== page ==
As it happens, the decline in song thrushes probably has rather little to do with magpies. The main problem for the thrush seems to be adult mortality, not nestling or fledgling losses, which puts magpies out of the picture completely. For the moment, in the light of reasonable evidence, no link between the magpie and any other songbird population has been proven. The overall case against the magpie as a decimator of bird populations is distinctly tenuous.

Of course, if you hate magpies, you'll not care about the scientific argument. That is your choice. If you see a magpie raid and are upset by it, you are being gloriously and unashamedly emotional. Without our emotions, we would not feed birds, put up nest-boxes, and put money and effort into our wild neighbours' welfare. In the end, all the magpie business really shows is actually something very uplifting—that we care.

A Couple Of Interesting Articles

© 2014 James Kenny


Christine Hassan on April 29, 2019:

I grew up in a small village very near to woodlands now 73 years old & up until yesterday I had not realized that magpie's killed small birds. There was a bang against my lounge window & wondered what it was, then saw black birds coming towards my patio where last week from under the flag spaces was loads of wasp's & presumed they was catching them but I was wrong there was a magpie pecking at a bird's breast on it's back & then picked it up & flew off. Very true when they say you are never to learn

Ann Carr from SW England on October 29, 2015:

I've never been too keen on magpies although they're pretty but I know, like crows, they have 'wakes'. You've given us some facts to contemplate here. I was brought up with the rhyme, 'One for sorrow....'etc.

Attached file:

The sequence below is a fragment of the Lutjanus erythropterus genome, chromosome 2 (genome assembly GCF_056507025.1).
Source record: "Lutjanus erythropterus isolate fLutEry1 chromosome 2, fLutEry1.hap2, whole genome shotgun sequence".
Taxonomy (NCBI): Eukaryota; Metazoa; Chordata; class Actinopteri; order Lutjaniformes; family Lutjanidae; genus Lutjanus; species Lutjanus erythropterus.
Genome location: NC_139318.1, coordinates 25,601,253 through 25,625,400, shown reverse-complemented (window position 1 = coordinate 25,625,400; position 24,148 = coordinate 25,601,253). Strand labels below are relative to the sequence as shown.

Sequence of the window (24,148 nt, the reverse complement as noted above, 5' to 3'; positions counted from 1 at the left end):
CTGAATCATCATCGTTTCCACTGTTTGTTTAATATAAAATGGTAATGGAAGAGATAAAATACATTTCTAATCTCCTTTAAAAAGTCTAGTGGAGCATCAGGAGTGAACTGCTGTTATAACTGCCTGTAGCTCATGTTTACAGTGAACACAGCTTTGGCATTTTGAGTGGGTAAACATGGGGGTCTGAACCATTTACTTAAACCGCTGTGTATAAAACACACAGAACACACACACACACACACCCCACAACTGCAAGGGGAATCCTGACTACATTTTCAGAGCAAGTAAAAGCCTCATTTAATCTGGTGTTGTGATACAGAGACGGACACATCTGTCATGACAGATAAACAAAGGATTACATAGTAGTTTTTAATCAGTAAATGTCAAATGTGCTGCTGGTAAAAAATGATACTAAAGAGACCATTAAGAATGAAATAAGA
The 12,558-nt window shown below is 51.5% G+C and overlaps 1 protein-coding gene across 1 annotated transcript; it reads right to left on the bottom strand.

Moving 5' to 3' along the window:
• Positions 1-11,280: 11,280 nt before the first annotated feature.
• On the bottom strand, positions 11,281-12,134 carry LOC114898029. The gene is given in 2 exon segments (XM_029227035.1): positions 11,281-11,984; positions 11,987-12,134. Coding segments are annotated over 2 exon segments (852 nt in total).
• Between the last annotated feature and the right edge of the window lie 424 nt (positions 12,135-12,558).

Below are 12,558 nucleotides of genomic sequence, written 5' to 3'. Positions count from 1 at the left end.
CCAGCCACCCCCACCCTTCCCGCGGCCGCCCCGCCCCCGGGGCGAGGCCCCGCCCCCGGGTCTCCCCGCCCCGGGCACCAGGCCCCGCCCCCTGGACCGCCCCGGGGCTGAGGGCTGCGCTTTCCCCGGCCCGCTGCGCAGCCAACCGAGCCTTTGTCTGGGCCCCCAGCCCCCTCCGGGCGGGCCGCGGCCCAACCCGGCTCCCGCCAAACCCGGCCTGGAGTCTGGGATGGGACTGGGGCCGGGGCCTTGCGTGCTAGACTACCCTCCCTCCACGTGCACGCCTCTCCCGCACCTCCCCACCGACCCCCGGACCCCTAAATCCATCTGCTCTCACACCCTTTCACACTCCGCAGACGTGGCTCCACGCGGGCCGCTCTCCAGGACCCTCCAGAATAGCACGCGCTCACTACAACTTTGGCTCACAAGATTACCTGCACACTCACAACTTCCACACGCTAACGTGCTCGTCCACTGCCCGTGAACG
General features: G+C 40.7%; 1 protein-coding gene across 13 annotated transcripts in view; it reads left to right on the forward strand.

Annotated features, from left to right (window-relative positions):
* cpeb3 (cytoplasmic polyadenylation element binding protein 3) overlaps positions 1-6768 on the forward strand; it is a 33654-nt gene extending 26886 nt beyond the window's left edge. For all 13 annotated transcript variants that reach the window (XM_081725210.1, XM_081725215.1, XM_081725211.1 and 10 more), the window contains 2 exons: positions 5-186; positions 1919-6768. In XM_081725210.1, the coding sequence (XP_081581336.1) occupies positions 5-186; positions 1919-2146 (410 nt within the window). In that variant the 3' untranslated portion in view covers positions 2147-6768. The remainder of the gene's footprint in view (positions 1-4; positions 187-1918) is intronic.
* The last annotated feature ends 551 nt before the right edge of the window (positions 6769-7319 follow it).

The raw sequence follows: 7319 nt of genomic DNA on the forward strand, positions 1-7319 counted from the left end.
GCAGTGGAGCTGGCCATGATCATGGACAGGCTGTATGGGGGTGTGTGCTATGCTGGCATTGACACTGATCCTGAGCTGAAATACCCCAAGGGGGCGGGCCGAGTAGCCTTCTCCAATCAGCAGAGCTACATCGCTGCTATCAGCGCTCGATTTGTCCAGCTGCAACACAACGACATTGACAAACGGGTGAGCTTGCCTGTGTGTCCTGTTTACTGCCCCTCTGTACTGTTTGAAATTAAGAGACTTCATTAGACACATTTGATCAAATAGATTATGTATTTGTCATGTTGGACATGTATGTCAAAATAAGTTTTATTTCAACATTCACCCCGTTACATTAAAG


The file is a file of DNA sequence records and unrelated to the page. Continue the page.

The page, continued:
I've read a few of your series on birds and they're all great; your research is always so thorough (as it is on your historical hubs too).

Haven't seen anything new from you for a while so I hope you're still active here.

All the best,


Ann1Az2 from Orange, Texas on March 23, 2014:

What a beautiful bird! I enjoyed reading about it. Of course, if they kill smaller birds, I can see why they are not popular. We have a similar situation here with Bluejays. They are also pretty birds, but aggressive toward other birds.

Voted up!

The Examiner-1 on March 22, 2014:

I was reading this article because I love all birds. I did not have an opinion about Magpies because I did not know they were from the UK. I am in the US. You have done a great job explaining them JKenny. I totally understand your views since we have birds that earn 'opinions' over here too. Thumbs up and I shared it.


Eiddwen from Wales on March 22, 2014:

Thank you for this hub ;I have learnt so much more about these beautiful birds.

Voted up and shared.


FlourishAnyway from USA on March 22, 2014:

I enjoyed your rational arguments in their defense, particularly the one that causes us to recall incidents of speeding (yet not self-identifying as a criminal or as one who deserved the ticket). To me, they are just doing what they do -- no evil intended. But then they don't visit my garden.